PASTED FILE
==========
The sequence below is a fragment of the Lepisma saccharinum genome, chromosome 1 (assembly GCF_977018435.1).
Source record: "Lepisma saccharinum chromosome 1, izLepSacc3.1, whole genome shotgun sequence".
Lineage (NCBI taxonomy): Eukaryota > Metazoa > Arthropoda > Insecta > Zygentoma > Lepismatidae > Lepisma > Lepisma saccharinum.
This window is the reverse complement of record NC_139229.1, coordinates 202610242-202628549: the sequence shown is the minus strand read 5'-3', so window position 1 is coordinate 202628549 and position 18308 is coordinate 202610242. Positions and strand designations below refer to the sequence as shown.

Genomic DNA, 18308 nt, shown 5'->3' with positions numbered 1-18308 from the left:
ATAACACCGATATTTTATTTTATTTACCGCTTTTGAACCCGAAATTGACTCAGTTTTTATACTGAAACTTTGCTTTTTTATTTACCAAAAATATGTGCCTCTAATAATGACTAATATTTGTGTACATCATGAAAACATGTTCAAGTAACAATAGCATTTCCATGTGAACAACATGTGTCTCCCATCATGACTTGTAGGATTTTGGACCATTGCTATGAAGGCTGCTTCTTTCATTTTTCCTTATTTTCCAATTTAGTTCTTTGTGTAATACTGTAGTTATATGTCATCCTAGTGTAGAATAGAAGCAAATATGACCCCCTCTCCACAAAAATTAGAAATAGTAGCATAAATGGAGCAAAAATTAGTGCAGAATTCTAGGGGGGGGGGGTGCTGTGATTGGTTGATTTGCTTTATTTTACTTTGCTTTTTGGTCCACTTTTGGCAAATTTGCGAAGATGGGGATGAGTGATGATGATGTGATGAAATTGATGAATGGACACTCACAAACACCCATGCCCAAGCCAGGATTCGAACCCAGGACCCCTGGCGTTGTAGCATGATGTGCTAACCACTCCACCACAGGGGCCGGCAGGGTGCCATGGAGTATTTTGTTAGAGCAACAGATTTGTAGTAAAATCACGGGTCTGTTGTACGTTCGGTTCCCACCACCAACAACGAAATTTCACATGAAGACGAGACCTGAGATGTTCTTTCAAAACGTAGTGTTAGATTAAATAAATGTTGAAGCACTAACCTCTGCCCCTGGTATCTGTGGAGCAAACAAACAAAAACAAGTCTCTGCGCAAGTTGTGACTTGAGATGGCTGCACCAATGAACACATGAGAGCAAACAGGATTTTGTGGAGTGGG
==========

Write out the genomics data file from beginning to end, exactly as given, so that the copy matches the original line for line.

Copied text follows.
The sequence below is a fragment of the Lepisma saccharinum genome, chromosome 1 (assembly GCF_977018435.1).
Source record: "Lepisma saccharinum chromosome 1, izLepSacc3.1, whole genome shotgun sequence".
Lineage (NCBI taxonomy): Eukaryota > Metazoa > Arthropoda > Insecta > Zygentoma > Lepismatidae > Lepisma > Lepisma saccharinum.
This window is the reverse complement of record NC_139229.1, coordinates 202610242-202628549: the sequence shown is the minus strand read 5'-3', so window position 1 is coordinate 202628549 and position 18308 is coordinate 202610242. Positions and strand designations below refer to the sequence as shown.

Genomic DNA, 18308 nt, shown 5'->3' with positions numbered 1-18308 from the left:
ATAACACCGATATTTTATTTTATTTACCGCTTTTGAACCCGAAATTGACTCAGTTTTTATACTGAAACTTTGCTTTTTTATTTACCAAAAATATGTGCCTCTAATAATGACTAATATTTGTGTACATCATGAAAACATGTTCAAGTAACAATAGCATTTCCATGTGAACAACATGTGTCTCCCATCATGACTTGTAGGATTTTGGACCATTGCTATGAAGGCTGCTTCTTTCATTTTTCCTTATTTTCCAATTTAGTTCTTTGTGTAATACTGTAGTTATATGTCATCCTAGTGTAGAATAGAAGCAAATATGACCCCCTCTCCACAAAAATTAGAAATAGTAGCATAAATGGAGCAAAAATTAGTGCAGAATTCTAGGGGGGGGGGGTGCTGTGATTGGTTGATTTGCTTTATTTTACTTTGCTTTTTGGTCCACTTTTGGCAAATTTGCGAAGATGGGGATGAGTGATGATGATGTGATGAAATTGATGAATGGACACTCACAAACACCCATGCCCAAGCCAGGATTCGAACCCAGGACCCCTGGCGTTGTAGCATGATGTGCTAACCACTCCACCACAGGGGCCGGCAGGGTGCCATGGAGTATTTTGTTAGAGCAACAGATTTGTAGTAAAATCACGGGTCTGTTGTACGTTCGGTTCCCACCACCAACAACGAAATTTCACATGAAGACGAGACCTGAGATGTTCTTTCAAAACGTAGTGTTAGATTAAATAAATGTTGAAGCACTAACCTCTGCCCCTGGTATCTGTGGAGCAAACAAACAAAAACAAGTCTCTGCGCAAGTTGTGACTTGAGATGGCTGCACCAATGAACACATGAGAGCAAACAGGATTTTGTGGAGTGGG